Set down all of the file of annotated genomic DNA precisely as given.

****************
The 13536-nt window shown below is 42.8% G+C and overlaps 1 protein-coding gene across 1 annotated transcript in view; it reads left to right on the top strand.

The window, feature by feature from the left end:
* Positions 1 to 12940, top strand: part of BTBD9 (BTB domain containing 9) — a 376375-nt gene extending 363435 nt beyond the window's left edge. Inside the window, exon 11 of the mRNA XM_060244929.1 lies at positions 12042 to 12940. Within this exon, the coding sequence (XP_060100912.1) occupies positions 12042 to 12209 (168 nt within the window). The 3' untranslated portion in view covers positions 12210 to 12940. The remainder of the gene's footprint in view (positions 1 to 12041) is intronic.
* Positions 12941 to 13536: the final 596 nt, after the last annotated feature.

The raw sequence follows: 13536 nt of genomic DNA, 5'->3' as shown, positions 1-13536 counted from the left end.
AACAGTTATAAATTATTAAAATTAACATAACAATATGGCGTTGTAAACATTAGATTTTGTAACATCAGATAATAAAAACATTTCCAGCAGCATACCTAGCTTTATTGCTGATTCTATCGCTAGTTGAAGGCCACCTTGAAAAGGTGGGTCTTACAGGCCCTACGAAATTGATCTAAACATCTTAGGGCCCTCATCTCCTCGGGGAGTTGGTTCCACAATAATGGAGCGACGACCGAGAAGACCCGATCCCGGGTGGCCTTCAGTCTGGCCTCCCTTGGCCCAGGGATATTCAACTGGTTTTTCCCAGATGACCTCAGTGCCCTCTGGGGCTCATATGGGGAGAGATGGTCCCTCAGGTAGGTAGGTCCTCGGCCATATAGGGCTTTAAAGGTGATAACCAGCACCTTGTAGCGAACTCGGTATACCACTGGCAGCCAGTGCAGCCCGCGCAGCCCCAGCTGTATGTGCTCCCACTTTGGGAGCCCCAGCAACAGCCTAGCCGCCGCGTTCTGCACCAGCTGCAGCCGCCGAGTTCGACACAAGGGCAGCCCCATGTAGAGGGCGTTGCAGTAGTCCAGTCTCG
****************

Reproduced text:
The 13536-nt window shown below is 42.8% G+C and overlaps 1 protein-coding gene across 1 annotated transcript in view; it reads left to right on the top strand.

The window, feature by feature from the left end:
* Positions 1 to 12940, top strand: part of BTBD9 (BTB domain containing 9) — a 376375-nt gene extending 363435 nt beyond the window's left edge. Inside the window, exon 11 of the mRNA XM_060244929.1 lies at positions 12042 to 12940. Within this exon, the coding sequence (XP_060100912.1) occupies positions 12042 to 12209 (168 nt within the window). The 3' untranslated portion in view covers positions 12210 to 12940. The remainder of the gene's footprint in view (positions 1 to 12041) is intronic.
* Positions 12941 to 13536: the final 596 nt, after the last annotated feature.

The raw sequence follows: 13536 nt of genomic DNA, 5'->3' as shown, positions 1-13536 counted from the left end.
AACAGTTATAAATTATTAAAATTAACATAACAATATGGCGTTGTAAACATTAGATTTTGTAACATCAGATAATAAAAACATTTCCAGCAGCATACCTAGCTTTATTGCTGATTCTATCGCTAGTTGAAGGCCACCTTGAAAAGGTGGGTCTTACAGGCCCTACGAAATTGATCTAAACATCTTAGGGCCCTCATCTCCTCGGGGAGTTGGTTCCACAATAATGGAGCGACGACCGAGAAGACCCGATCCCGGGTGGCCTTCAGTCTGGCCTCCCTTGGCCCAGGGATATTCAACTGGTTTTTCCCAGATGACCTCAGTGCCCTCTGGGGCTCATATGGGGAGAGATGGTCCCTCAGGTAGGTAGGTCCTCGGCCATATAGGGCTTTAAAGGTGATAACCAGCACCTTGTAGCGAACTCGGTATACCACTGGCAGCCAGTGCAGCCCGCGCAGCCCCAGCTGTATGTGCTCCCACTTTGGGAGCCCCAGCAACAGCCTAGCCGCCGCGTTCTGCACCAGCTGCAGCCGCCGAGTTCGACACAAGGGCAGCCCCATGTAGAGGGCGTTGCAGTAGTCCAGTCTCG